blackberry basil g and t 2

Blackberry Basil Gin and Tonic
Makes 1

1 ounce gin
1/2 lime
3 basil leaves
5 blackberries
tonic water
ice

Muddle the basil leaves, three of the blackberries and half of the lime in a glass.  Add the gin and the ice and top with tonic water.  Garnish with the remaining lime and blackberries.

Easy Baked Chicken Breasts

Easy Baked Chicken Breasts

Last week was one of those weeks that I just didn’t feel very enthusiastic about anything, particularly cooking.  By Friday night, I was just tired – it had been raining all week, and as much as I love rain and love the PNW, I’m not a huge fan of this occasional season called Juneuary.  Sometimes, even a PNW girl needs some sunshine.  All of this is a long way of saying that on Friday, I just wanted to make an easy dinner, curl up under a blanket, have a glass of wine, and just be done.

Fortunately, I have just the recipe for such a situation.   Easy baked chicken breasts are just that: easy.  They can be accompanied by all manner of roasted veggie, including potatoes, green beans, cauliflower, and my personal favorite, fava beans.  I had fava beans from the farmer’s market from the previous Sunday, and I have an abundance of herbs in the garden right now, so all of these combined, along with a little bit of easy focaccia, made for the perfect weekend night meal.

parsley herbs

basil oregano

(Showing off my herb garden – all in pots and all doing better than I expected).

This is designed to be an easy meal for two, but could easily be adjusted to make more.

chicken and fava chicken fava focaccia

Easy Baked Chicken Breasts
Serves 2

2 boneless skinless chicken breasts
2 – 3 tablespoons finely chopped herbs (I used basil, rosemary, oregano, thyme and parsley)
2 or 3 finely chopped garlic cloves
2 tablespoons olive oil
1 teaspoon salt
A few grinds of fresh pepper

Preheat oven to 450 degrees.

Combine the herbs, garlic, olive oil, salt and pepper in a small bowl.  Put the chicken breasts on a foil lined baking sheet and spread the herb and oil combination over them with a spoon.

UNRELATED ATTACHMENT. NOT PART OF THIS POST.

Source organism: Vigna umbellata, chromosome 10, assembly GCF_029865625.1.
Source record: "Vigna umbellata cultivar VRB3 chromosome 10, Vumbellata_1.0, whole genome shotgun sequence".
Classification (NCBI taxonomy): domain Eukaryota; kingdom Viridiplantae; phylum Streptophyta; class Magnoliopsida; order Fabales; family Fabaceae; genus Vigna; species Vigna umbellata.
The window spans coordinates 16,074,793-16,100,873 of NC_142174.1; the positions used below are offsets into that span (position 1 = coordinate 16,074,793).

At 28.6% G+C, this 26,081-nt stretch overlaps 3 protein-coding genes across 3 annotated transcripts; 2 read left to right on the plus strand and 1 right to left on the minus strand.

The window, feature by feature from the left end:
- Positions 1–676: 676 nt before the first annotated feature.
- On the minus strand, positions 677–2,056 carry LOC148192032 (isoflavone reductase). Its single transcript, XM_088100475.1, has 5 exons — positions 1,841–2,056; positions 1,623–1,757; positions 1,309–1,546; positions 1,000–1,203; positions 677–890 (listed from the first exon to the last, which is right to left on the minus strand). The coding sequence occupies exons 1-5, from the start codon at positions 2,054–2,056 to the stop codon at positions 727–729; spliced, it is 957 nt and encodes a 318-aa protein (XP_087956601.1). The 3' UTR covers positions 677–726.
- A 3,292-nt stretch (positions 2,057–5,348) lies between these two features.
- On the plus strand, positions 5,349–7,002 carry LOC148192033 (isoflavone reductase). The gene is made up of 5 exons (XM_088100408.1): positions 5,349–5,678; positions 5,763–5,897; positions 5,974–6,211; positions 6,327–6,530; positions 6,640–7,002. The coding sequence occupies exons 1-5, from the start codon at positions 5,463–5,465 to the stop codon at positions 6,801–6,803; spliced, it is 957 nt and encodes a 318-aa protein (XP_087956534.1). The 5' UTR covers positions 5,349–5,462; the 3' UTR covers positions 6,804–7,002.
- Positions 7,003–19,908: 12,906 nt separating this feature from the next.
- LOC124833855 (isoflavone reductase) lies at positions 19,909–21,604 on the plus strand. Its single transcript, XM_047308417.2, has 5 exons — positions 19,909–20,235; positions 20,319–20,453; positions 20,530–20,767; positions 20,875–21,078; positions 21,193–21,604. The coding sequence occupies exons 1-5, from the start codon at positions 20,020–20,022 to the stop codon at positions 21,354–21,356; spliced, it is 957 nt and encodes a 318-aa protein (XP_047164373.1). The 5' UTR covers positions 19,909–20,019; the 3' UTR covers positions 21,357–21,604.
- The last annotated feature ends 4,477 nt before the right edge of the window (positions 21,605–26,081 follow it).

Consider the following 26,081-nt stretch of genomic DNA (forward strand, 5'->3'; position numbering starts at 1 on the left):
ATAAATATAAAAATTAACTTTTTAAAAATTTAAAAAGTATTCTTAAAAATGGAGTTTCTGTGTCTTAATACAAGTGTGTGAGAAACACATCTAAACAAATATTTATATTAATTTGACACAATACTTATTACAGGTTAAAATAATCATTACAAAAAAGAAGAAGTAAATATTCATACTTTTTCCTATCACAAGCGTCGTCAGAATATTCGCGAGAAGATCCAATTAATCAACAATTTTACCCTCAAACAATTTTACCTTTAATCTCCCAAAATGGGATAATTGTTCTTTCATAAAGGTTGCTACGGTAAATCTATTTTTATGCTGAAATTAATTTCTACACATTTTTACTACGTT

You can also put vegetables on the baking sheet with the chicken – just keep an eye on them as you cook the chicken as they may cook at different speeds.

Bake the chicken for 20 minutes or until the internal temperature reaches 170 degrees.

Time for Iced Tea

Time for Iced Tea

We’ve had some warm days here of late in the PNW.  A couple of days of eighty here and there, punctuated by some cooler days and rain.  Even though we are currently living in a rental and I can’t go digging up the grass (as much as I’d like to), I’ve been busy gardening in pots.  My last addition was a chocolate mint plant that I don’t fully trust not to climb its way out of the pot and colonize the yard.  So be it – it will at least smell good.

chocolate mint

I started to think that today would be a great day for iced tea, so did some pruning on the chocolate mint.  The result was this lovely iced tea.

iced tea up close

Chocolate Mint Iced Tea
Serves 4

4 or 5 sprigs fresh chocolate mint
4 cups boiling water
1 teaspoon sugar
1 lemon

Steep the chocolate mint in the boiling water for 5 minutes or until desired strength is reached.  Add one teaspoon sugar and stir. Cool and then refrigerate until cold.  Serve with slices of lemon.